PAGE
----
Its Not about the Burqa

in conversation with Salma Haidrani

Wednesday 06th March 2019 07:27 EST
Salma Haidrani

She is of half Lebanese and half Pakistani origin. She is a Muslim by religion who does not embrace the burqa but talks about its political symbolism today. A freelance journalist exploring the hinterlands of London, she discovers voices from the marginalised communities that don’t make headlines in mainstream media- and if in rare cases they do, it is usually for wrong reasons- and she writes about everything that is engraved on the other side of the coin. But beyond all, she is a woman who humanises stories of other fellow Muslim women. 

As #balanceforbetter marks the theme for this year’s International Women’s Day special, Salma Haidrani loops together sex, social media, identity and religion putting them at the forefront of today’s conversation around the struggles of being a female Muslim journalist in the UK. 

“Quite a few leading figures were initially sceptical of working with me because social media- especially with regards to the right-wing rhetoric- is centred around Islamophobia and specifically gendered Islamophobia.

“But over time, as I built my portfolio and interacted more with the community members, I started gaining their confidence,” discloses the graduate from Sheffield University.

Since half a decade now, Salma has been dispelling perceptions around Muslim women often peddled by pockets of mainstream media where they are stereotyped as being submissive, and docile. The idea that Muslim women don’t or can’t have a pleasurable sex life was a disturbing notion that had her tracking the owner of an online sex shop. She recalls of the article that she had penned in 2016 titled ‘Halal Vibrations: Exploring an X-Rated Muslim Sex Shop’ where she highlights how a Halal Adult Store provides a discreet, and almost an invisible safe space for  women who wanted to shop for sex toys.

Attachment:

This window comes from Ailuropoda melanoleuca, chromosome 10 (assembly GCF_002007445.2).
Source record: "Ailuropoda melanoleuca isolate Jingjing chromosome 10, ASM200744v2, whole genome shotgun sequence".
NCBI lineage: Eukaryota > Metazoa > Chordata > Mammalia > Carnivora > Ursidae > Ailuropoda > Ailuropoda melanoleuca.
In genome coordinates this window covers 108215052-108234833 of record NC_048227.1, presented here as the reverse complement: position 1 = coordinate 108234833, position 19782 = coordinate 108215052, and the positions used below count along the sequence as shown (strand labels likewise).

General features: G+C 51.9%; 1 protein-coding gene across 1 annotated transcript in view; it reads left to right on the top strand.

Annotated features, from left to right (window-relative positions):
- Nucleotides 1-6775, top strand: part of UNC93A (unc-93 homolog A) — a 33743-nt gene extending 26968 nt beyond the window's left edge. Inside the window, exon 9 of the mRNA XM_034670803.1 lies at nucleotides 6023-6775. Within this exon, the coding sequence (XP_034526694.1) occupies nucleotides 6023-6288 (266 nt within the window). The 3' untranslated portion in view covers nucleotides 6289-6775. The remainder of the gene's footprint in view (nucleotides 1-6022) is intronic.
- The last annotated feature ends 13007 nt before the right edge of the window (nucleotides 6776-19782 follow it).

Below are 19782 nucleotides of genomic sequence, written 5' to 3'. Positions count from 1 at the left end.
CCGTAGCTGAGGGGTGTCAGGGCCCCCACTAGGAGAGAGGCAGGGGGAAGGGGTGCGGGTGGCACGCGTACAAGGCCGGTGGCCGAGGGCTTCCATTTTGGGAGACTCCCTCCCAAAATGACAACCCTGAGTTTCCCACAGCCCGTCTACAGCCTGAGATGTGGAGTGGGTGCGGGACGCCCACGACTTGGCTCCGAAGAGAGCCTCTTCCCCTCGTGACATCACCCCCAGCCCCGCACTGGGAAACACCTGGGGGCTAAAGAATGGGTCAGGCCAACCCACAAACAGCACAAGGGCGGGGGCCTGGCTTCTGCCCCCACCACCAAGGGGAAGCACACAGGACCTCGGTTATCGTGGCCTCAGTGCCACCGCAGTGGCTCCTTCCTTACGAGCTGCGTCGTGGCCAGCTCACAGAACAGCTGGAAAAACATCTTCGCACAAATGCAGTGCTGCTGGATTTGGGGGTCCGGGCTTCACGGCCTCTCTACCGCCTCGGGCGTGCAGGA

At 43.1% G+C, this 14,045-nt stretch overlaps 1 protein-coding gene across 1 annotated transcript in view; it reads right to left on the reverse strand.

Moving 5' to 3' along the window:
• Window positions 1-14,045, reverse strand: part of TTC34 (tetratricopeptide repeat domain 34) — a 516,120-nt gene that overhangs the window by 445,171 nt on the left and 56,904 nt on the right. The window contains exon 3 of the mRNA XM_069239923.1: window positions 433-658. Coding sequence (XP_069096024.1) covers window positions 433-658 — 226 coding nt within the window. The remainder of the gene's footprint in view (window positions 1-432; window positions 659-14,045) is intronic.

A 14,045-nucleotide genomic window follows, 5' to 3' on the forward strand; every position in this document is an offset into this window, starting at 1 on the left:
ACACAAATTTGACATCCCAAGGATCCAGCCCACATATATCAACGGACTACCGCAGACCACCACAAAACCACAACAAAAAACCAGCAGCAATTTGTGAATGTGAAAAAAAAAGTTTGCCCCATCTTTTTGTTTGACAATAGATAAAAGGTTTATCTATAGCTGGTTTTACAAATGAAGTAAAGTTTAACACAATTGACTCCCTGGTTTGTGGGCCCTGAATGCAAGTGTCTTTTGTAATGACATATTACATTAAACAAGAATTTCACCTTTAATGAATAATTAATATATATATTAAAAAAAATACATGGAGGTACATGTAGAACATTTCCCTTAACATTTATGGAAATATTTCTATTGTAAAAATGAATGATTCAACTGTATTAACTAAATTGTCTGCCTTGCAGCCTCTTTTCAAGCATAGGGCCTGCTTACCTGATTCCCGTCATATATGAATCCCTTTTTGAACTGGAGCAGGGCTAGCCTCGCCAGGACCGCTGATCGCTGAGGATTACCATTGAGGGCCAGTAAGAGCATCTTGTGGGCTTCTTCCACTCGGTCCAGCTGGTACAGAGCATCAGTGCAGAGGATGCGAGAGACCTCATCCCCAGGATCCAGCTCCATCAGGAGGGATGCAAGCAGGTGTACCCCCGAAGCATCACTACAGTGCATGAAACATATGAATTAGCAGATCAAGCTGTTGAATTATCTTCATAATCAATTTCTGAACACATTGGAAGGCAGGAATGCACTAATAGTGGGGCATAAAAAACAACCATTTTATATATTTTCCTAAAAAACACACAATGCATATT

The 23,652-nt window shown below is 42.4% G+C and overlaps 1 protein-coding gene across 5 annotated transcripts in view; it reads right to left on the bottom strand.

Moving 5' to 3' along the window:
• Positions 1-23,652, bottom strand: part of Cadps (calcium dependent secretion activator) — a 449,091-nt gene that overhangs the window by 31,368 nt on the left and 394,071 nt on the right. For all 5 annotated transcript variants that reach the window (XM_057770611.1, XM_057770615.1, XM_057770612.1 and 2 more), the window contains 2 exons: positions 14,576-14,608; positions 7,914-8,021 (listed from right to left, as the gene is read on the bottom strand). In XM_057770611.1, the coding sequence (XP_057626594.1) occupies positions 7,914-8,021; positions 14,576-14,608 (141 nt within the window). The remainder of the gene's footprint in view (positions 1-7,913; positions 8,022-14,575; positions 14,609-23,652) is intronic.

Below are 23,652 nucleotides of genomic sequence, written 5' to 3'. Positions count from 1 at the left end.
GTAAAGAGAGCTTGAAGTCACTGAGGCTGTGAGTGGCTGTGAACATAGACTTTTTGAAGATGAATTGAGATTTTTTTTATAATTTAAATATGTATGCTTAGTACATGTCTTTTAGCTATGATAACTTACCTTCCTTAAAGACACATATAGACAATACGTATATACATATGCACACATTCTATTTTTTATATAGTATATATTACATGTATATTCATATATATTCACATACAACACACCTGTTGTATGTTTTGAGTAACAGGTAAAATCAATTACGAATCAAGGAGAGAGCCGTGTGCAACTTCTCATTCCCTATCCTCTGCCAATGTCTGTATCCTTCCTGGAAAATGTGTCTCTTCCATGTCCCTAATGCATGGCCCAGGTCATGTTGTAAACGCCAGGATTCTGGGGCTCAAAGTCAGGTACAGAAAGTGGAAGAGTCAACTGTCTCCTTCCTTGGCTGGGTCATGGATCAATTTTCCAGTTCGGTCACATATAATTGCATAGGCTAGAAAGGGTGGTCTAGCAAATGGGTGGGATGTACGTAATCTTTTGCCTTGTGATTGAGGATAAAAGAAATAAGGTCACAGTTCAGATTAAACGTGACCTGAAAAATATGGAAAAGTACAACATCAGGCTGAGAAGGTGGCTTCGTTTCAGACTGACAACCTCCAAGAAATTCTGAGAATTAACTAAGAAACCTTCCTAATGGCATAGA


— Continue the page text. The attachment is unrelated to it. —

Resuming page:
“I was very proud of my piece because it dismissed the alien concept among the white western establishment that Muslim women only have sex because their husbands want it.

“And I remember immediately after sharing the article online, I was bulldozed by a dozen odd trolls- one of them asking ‘Why would Muslim women need sex shops?’ I was so shocked to realise that this whole idea of us enjoying sex as any other woman from any other religion was just so foreign to them!” Salma reminisces.

Social media, especially for journalists, is a double-edged sword that helps in networking but the flip side of which poses serious security concerns. In a post 9/11 world and a post-Brexit UK rampant with Islamophobia, a very strong vocal social media presence scares Salma. She documents her degree of fear from twitter and Facebook, in ‘Eight Notifications’ in the book ‘It’s not about the burqa’ where she reveals how she was scared of her phone at one point of time. 

“I would switch out the times when I would come back from work because I was scared, of anyone following me if they figured out my routine so I would change it every now and then. 

“I am conscious of what I tweet about and write, and this is not something that I think male journalists have to be so acutely wary of. I may be wrong, but I feel that comparatively we [women] have to throw more caution to the wind,” she trails off uncertainty colouring her voice.

Greater is the controversy around the subject, Salma feels greater is the security concern. From attending a UKIP conference back in 2016 where she had taken on Lisa Duffy’s crusade that Muslim women needed to be protected as if they were all in suffering to recently interviewing the documentary maker of ‘Satanic Verses’ Salma watches her every step that can lead to hostility both from within the Islamic community and outside of it.

“It is really unfortunate but a lot of these politicians scapegoat Muslim women to gain their relevance and to build a vote bank for themselves. Boris Johnson’s letterboxes comment was absolutely ridiculous because what we wear has nothing to do with politicians,” she fervently argues.  

“There was a time when I had asked myself- ‘Is this something that I really want to do? Keep writing these articles and always defend myself? Today I can say that I am very proud to have continued,” she concludes. 

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